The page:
A Passionate Career

Mark Haskins uses his degree in criminal justice to continue his prolific career in law enforcement

U.S. Navy veteran Mark Haskins is passionate about his work. For 20 years, he performed tirelessly as a narcotics investigator for New York State, and, starting in 2009, he began working in various capacities — now as a contract manager for external investigations — for the U.S. Department of Agriculture (USDA), particularly in its effort to battle fraud with Supplemental Nutrition Assistance Program (SNAP) benefits. His passion extends into other aspects of his life as well, from teaching and consulting, to writing and sharing his dedication to fighting the opioid crisis. Now, he hopes to inspire others through his storied career and endless desire for justice.

Haskins, of Miami Beach, Florida, joined the Navy after high school and was stationed at a nuclear facility in Pearl Harbor, Hawaii, for 2 years. When he had served his time in the military, he began studying criminal justice with his sights set on law school in Albany, New York, but wasn’t positive that it was what he wanted to do. Instead, he turned to law enforcement and joined the police department in East Greenbush, New York. Four years later, after spending time with the New York State Attorney General’s Office, Haskins moved to narcotics investigation with the New York State Department of Health.

Working in the world of narcotics is an eye-opening experience for many, and, for Haskins, it was just what he was looking for since he was interested in “white-collar crime” police work. During his time as a narcotics investigator, he participated in many big cases, including an international steroids and growth-hormone case centered out of Orlando, Florida. He also came face-to-face with the opioid crisis in America and has since remained impassioned about the subject. He recalls many stories from his time investigating narcotics and the toll that drug use takes on people and families: “A pharmacist In Brooklyn who I investigated ended up taking his own life for no reason … It’s tough whether somebody kills himself, whether somebody dies of an overdose, you know, it was just way too much death.”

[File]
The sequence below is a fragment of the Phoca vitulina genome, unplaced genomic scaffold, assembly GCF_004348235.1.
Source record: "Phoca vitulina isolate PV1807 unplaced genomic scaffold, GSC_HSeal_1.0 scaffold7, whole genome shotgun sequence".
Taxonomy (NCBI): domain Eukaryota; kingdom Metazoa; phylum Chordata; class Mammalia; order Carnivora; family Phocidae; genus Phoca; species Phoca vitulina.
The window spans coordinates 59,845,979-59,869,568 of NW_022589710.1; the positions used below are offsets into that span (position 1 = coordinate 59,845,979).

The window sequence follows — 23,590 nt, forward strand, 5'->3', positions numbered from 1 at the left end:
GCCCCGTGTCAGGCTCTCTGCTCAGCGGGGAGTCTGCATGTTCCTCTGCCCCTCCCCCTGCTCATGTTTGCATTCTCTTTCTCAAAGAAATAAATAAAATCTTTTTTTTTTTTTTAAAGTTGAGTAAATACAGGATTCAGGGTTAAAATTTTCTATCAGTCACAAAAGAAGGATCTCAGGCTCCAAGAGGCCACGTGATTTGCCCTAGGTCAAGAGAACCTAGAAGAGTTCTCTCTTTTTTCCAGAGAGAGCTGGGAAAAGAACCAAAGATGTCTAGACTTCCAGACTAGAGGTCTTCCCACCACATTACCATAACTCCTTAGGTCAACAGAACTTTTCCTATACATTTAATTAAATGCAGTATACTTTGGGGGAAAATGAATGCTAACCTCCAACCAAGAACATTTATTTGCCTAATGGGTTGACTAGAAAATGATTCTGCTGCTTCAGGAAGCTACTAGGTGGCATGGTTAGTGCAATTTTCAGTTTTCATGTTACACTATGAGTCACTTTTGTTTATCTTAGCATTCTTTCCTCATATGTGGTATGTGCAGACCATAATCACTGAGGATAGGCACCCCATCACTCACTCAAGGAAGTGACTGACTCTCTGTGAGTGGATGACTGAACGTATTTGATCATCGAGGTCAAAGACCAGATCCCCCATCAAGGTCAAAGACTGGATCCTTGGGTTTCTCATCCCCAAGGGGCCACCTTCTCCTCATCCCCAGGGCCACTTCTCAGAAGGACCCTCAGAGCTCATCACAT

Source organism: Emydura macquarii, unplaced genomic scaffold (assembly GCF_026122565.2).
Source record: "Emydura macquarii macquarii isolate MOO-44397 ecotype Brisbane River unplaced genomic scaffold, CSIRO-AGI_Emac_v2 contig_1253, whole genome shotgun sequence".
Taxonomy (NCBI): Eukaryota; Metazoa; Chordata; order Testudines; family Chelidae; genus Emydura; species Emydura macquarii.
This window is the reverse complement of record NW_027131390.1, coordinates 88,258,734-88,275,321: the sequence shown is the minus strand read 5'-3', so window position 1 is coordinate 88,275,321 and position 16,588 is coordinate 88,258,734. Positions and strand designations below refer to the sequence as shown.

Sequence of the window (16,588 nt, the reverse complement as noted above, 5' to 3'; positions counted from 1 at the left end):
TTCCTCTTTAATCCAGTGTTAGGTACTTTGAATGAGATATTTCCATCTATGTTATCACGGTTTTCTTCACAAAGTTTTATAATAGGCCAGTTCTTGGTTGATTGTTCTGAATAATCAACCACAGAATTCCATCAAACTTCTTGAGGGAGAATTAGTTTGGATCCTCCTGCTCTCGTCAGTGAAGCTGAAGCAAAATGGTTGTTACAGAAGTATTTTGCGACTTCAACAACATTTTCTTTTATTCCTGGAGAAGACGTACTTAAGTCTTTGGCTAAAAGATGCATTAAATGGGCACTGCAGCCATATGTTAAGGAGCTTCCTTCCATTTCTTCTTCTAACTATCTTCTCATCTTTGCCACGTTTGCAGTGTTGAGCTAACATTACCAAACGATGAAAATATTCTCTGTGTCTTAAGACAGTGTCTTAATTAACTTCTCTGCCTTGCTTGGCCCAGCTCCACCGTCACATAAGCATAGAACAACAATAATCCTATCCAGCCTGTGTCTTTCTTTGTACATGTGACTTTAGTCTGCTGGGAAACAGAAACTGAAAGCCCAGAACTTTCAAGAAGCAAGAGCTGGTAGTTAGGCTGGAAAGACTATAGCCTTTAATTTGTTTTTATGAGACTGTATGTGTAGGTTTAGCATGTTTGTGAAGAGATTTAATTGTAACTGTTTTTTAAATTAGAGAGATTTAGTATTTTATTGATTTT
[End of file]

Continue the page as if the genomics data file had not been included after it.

Haskins also spent more than a year undercover as a doctor to discover medical professionals who were illegally prescribing medications. “Getting comfortable enough to speak the language and to go to dinner with three bad doctors and pull it off and getting them to write bad prescriptions— to me, that was the hallmark of my undercover experience,” he recalls. Now Haskins plans to publish a book about his time in narcotics. He hopes to share his experiences on the front lines as a narcotics investigator to shed light on America’s opioid problem.